The Supreme Court has now validated his behavior and from the supportive comments of some of his key supporters we can only expect more, not less, of this dangerous appeal to xenophobia. We can expect his base to be empowered, hate to increase, and targeted communities to live in fear and dread.
This may be what the president wants, but it’s not the country we want to leave to future generations.
A final thought: it is clear that Trump’s rhetoric and actions are political in intent. He is firing up his supporters in the hopes that they will insure continued Republican control of Congress. A GOP victory, he feels, will protect him from accountability and possible impeachment.
This is reason enough to consider that the 2018 mid-term elections may be the most important election in the recent history of our country. They present a challenge for both parties. Republicans who initially rejected Trump and saw him as a danger to their party and the country became cowards in the face of “Trump’s base.” They decided to swallow their pride and their principles and tagged along for the ride. They got what they wanted: tax cuts and deregulation, a conservative Supreme Court justice, and the gutting of Obamacare. All the while, they privately recoiled in horror at his inflammatory rhetoric and his courting of “hate groups” but did nothing to challenge him. As a result, they have become complicit in Trump’s corrupting abuse of presidential power.
Republicans can no longer be allowed to turn a blind eye to this president’s degrading of American political culture.
Democrats too must face down this challenge. They can no longer play “business as usual” by fielding comfortable candidates who hold on to the power and privilege of high office and once there do little or nothing to challenge the status quo.
This moment in our history and this election is too important. At stake is our very democracy.
James J. Zogby is the president of the Arab American Institute.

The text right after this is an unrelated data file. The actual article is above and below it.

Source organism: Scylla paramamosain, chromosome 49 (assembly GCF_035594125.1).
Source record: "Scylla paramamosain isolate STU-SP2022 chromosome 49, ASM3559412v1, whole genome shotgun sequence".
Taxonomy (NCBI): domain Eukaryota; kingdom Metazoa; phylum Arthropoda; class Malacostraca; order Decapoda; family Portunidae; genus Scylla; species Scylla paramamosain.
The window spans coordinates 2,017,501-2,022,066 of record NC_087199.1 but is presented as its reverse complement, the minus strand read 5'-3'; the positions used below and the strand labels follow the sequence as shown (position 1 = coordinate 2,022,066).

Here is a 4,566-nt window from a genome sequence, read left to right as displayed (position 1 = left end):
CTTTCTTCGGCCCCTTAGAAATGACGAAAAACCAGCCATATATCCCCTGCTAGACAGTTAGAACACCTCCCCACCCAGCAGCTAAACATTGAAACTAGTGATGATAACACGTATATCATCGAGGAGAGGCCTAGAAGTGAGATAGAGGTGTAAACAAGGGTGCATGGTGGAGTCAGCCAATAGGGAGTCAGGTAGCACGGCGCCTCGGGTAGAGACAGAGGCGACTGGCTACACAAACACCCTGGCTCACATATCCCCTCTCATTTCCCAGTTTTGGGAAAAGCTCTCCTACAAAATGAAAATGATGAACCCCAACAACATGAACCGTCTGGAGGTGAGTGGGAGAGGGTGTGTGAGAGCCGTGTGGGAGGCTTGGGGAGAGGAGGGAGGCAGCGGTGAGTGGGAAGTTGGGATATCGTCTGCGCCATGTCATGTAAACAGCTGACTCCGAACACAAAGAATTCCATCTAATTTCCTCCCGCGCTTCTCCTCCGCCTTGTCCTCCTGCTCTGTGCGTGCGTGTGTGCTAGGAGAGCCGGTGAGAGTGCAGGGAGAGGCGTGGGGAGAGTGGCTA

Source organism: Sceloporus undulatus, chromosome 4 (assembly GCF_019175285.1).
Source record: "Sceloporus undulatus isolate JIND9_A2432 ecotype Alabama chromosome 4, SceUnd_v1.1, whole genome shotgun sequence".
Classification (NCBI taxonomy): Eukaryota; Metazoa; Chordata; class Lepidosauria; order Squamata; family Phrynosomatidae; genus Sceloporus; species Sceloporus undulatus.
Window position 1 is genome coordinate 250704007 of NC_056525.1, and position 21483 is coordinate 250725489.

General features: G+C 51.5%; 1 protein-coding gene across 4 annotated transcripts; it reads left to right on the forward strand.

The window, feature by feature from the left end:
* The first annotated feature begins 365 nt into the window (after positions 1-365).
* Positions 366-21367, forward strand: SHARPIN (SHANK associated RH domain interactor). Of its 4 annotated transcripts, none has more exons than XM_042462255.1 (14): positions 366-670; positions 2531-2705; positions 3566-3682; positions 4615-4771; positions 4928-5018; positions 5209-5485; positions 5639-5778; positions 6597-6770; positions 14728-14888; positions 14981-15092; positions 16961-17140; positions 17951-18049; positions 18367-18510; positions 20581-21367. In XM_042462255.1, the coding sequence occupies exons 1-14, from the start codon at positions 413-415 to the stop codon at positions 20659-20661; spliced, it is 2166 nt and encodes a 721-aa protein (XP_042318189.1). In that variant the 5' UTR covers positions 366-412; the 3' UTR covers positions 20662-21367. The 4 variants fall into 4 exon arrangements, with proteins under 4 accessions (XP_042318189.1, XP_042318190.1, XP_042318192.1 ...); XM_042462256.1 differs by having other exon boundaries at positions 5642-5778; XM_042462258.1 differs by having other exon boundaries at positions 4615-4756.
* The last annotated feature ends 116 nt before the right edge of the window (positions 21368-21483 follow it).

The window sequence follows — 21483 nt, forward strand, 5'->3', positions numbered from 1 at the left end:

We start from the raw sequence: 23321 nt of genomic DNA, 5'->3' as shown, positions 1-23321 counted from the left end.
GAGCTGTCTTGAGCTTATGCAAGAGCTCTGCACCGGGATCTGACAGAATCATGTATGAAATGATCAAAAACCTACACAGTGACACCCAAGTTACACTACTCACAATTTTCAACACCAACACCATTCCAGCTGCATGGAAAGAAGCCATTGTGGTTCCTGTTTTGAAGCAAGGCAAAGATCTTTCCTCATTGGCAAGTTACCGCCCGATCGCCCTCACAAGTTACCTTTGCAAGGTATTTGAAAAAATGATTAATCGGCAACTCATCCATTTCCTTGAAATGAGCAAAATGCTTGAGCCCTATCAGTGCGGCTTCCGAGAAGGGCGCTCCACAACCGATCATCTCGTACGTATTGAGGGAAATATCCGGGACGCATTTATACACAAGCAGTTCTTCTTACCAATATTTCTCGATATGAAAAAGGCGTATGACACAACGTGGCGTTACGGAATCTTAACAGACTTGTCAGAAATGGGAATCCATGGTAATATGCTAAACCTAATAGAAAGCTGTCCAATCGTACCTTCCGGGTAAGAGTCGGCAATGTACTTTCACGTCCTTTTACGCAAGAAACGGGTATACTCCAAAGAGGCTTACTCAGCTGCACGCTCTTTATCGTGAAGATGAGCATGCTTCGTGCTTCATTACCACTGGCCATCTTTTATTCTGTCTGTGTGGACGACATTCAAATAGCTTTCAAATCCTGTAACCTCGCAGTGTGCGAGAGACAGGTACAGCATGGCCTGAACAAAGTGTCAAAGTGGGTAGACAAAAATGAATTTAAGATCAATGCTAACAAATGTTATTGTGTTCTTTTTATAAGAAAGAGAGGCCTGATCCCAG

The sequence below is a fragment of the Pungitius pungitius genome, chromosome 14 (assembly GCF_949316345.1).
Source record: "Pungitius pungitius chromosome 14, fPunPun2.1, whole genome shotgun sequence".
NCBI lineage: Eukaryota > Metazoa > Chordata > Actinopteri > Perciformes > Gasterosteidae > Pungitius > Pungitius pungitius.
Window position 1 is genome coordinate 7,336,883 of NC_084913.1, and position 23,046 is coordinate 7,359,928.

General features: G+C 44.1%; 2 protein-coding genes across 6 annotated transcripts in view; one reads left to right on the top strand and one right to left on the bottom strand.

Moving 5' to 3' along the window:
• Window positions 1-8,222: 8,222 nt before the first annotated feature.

That’s what happens when judges are appointed according to their political affiliations rather than their knowledge of the law.
We are at a desperate point in maintaining democracy in America. There is nothing automatic about it. There is no guarantee that democracy will survive. There has been a lot of criticism about Trump opponents using analogies with past dictators, but it is no exaggeration that the Trump supporters are like the people who allowed the Nazis to take power. Then, too, most people were passive and foolishly thought the excesses will be controlled. The truth is Trump and his crowd care nothing about democracy, rule of law, or decency. Is there anything they wouldn’t do?
No, John O., that’s the GOOD that happens when . . .
Good, let’s get rid of “democracy” and go back to being a Constitutional Republic as the Founders intended. Think about it: a democracy on works in very small populations of homogeneous people.
Must we still have a continuation of the tedious, almost theological discussion of whether the nation – not just its President – is turning ‘Fascist’? I’d settle for ‘authoritarian’ – if that were sufficient. It isn’t.The upper echelons of both major parties are apparently indifferent to this. Russian meddling in elections – which undobtedly occurred, and not just in the US – is a pinprick to the body politic compared with the recent grievous wounds inflicted by Trump and the Supreme Court.
I think Trump will do rather well in November. And 2020. Russians aren’t the only ones who can fiddle digitally gathered election results.